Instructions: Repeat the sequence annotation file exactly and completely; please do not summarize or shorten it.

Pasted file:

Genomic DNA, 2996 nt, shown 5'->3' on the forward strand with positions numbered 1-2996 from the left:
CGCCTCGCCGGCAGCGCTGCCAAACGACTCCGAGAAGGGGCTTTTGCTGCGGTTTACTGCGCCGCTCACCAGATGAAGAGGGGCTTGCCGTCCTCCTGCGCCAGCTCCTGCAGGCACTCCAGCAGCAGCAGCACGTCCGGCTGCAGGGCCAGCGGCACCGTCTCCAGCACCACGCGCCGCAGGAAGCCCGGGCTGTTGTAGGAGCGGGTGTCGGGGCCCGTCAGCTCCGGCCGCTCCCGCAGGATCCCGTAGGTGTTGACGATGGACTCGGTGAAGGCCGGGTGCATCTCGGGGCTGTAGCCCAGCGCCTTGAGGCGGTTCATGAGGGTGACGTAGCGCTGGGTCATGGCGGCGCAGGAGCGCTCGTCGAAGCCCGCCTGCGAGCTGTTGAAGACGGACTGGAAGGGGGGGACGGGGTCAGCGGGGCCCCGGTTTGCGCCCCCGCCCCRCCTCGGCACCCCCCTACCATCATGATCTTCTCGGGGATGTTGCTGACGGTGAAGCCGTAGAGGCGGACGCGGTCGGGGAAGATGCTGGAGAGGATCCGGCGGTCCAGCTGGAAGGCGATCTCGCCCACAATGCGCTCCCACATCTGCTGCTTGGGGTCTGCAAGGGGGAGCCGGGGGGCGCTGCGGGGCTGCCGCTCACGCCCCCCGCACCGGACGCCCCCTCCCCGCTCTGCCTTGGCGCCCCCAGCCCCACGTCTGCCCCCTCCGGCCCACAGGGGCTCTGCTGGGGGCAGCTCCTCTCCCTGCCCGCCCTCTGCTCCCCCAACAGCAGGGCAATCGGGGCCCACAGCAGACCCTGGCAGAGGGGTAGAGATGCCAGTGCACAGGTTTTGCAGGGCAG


Genomic DNA, 2996 nt, shown 5'->3' on the forward strand with positions numbered 1-2996 from the left:
CGCCTCGCCGGCAGCGCTGCCAAACGACTCCGAGAAGGGGCTTTTGCTGCGGTTTACTGCGCCGCTCACCAGATGAAGAGGGGCTTGCCGTCCTCCTGCGCCAGCTCCTGCAGGCACTCCAGCAGCAGCAGCACGTCCGGCTGCAGGGCCAGCGGCACCGTCTCCAGCACCACGCGCCGCAGGAAGCCCGGGCTGTTGTAGGAGCGGGTGTCGGGGCCCGTCAGCTCCGGCCGCTCCCGCAGGATCCCGTAGGTGTTGACGATGGACTCGGTGAAGGCCGGGTGCATCTCGGGGCTGTAGCCCAGCGCCTTGAGGCGGTTCATGAGGGTGACGTAGCGCTGGGTCATGGCGGCGCAGGAGCGCTCGTCGAAGCCCGCCTGCGAGCTGTTGAAGACGGACTGGAAGGGGGGGACGGGGTCAGCGGGGCCCCGGTTTGCGCCCCCGCCCCRCCTCGGCACCCCCCTACCATCATGATCTTCTCGGGGATGTTGCTGACGGTGAAGCCGTAGAGGCGGACGCGGTCGGGGAAGATGCTGGAGAGGATCCGGCGGTCCAGCTGGAAGGCGATCTCGCCCACAATGCGCTCCCACATCTGCTGCTTGGGGTCTGCAAGGGGGAGCCGGGGGGCGCTGCGGGGCTGCCGCTCACGCCCCCCGCACCGGACGCCCCCTCCCCGCTCTGCCTTGGCGCCCCCAGCCCCACGTCTGCCCCCTCCGGCCCACAGGGGCTCTGCTGGGGGCAGCTCCTCTCCCTGCCCGCCCTCTGCTCCCCCAACAGCAGGGCAATCGGGGCCCACAGCAGACCCTGGCAGAGGGGTAGAGATGCCAGTGCACAGGTTTTGCAGGGCAG